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In this post I will explore what you can do using only the code in the dotnet/coreclr repository and along the way we’ll find out more about how the runtime interacts with the wider .NET Ecosystem.
Event registrations in C# (and .NET in general) are the most common cause of memory leaks. At least from my experience. In fact, I saw so much memory leaks from events that seeing += in code immediately makes me suspicious.
Last year's C# Advent was a success beyond anything I expected. I was worried that I wouldn't get enough sign-ups, but I ended up turning some people away. I was worried that people wouldn't get their blog posts done on time, but every single author delivered on time. I was worried there would be too much overlap in topics. There was a tiny bit, but every author's post had a unique, quality perspective, even if there was some overlap.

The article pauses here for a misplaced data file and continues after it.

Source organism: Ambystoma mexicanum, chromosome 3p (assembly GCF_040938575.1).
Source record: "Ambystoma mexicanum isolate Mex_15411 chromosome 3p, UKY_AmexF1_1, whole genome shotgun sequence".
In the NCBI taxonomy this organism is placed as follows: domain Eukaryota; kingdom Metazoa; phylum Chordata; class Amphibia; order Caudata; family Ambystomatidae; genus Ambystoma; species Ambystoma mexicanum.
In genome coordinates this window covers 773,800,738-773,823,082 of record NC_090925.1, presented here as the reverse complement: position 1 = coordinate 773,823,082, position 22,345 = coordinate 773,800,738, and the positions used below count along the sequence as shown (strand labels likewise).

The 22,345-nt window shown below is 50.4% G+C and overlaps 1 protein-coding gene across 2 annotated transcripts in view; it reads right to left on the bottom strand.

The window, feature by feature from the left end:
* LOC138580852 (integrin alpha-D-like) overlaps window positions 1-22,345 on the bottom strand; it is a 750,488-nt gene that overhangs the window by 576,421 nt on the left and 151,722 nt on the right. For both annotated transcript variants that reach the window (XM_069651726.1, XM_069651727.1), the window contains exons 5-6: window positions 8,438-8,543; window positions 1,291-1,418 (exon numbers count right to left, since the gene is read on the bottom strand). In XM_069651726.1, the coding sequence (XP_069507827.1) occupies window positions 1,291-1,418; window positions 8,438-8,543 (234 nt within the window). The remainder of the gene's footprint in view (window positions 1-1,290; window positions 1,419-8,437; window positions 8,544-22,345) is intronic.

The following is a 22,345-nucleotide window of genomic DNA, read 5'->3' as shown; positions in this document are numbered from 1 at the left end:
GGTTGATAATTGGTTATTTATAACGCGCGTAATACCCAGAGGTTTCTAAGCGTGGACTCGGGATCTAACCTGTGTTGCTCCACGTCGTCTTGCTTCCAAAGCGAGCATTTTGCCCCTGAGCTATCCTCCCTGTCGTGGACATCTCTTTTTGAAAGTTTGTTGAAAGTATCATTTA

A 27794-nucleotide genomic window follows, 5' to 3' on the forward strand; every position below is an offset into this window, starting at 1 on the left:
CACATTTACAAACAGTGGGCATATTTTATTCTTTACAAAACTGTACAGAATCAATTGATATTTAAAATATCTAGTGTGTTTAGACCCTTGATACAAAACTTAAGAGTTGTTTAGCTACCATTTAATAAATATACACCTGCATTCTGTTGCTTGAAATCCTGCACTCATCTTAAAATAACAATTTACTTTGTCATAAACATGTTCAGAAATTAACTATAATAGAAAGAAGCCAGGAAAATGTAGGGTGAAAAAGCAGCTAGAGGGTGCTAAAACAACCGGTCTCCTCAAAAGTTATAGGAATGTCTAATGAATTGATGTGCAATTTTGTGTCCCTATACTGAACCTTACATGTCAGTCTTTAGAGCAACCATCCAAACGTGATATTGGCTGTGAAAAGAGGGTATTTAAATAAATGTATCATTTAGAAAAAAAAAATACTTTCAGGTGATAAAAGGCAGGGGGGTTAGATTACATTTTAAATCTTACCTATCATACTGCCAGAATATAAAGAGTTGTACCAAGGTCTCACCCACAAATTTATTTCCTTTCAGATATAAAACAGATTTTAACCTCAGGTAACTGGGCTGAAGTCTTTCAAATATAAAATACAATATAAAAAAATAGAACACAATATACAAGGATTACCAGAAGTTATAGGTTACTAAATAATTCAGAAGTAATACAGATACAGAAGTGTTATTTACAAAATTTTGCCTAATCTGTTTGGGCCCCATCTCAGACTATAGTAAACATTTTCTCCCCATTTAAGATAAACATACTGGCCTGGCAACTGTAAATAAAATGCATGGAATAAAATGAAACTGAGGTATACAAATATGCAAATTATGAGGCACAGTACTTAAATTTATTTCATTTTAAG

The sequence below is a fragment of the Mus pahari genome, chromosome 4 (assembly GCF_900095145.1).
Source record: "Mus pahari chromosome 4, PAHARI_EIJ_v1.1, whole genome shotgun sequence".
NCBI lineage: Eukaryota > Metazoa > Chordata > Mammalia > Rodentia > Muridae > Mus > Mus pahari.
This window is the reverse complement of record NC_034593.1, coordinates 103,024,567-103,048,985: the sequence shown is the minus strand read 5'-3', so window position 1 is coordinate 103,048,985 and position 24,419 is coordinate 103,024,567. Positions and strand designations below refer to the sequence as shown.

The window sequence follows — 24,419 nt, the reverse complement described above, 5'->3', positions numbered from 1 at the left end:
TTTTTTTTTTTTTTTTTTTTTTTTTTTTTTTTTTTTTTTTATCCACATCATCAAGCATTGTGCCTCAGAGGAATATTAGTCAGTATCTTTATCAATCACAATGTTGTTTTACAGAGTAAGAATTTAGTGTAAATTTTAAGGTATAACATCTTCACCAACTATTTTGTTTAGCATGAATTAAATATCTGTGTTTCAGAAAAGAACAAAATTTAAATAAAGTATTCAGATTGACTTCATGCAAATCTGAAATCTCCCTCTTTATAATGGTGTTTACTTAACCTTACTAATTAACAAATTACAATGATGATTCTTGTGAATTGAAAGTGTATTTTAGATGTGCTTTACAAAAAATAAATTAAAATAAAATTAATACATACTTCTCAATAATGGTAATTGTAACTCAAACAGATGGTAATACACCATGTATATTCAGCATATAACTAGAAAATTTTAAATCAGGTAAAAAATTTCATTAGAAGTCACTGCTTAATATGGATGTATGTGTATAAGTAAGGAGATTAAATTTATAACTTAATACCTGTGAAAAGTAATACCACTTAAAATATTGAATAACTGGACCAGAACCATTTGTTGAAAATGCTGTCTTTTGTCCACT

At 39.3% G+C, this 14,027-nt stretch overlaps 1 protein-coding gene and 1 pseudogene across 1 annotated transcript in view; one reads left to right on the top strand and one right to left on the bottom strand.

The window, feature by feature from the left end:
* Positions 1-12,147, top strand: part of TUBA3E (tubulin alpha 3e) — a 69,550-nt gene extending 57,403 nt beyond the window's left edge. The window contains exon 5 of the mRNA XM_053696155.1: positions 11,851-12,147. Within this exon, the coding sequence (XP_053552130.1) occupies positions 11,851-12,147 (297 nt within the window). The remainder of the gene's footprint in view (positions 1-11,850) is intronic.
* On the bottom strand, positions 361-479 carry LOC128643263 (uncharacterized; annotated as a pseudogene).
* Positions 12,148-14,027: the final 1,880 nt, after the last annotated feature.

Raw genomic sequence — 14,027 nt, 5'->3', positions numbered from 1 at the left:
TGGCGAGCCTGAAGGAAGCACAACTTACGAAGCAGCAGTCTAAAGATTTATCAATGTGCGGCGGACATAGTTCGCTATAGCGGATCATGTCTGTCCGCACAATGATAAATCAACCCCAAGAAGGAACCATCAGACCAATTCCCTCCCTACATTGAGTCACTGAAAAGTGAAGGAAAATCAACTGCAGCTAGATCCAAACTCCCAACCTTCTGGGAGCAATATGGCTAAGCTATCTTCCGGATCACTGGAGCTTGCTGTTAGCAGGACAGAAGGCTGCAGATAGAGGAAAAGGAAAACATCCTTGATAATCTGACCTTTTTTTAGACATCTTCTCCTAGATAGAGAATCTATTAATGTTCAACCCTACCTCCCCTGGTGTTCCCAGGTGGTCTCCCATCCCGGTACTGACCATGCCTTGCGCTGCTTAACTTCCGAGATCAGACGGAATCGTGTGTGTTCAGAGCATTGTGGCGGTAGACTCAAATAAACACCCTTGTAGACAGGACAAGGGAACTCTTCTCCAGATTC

If you aren’t sure if you are using C# 8, or you know you aren’t and want to know how to access these features. Read this quick guide on getting setup with .NET Core and C# 8.
The allocator and garbage collector components of the CLR may have a real impact on the performances of your application. The Book of the Runtime describes the allocator/collector design goals in the must read Garbage Collection Design page written by Maoni Stephens, lead developer of the GC.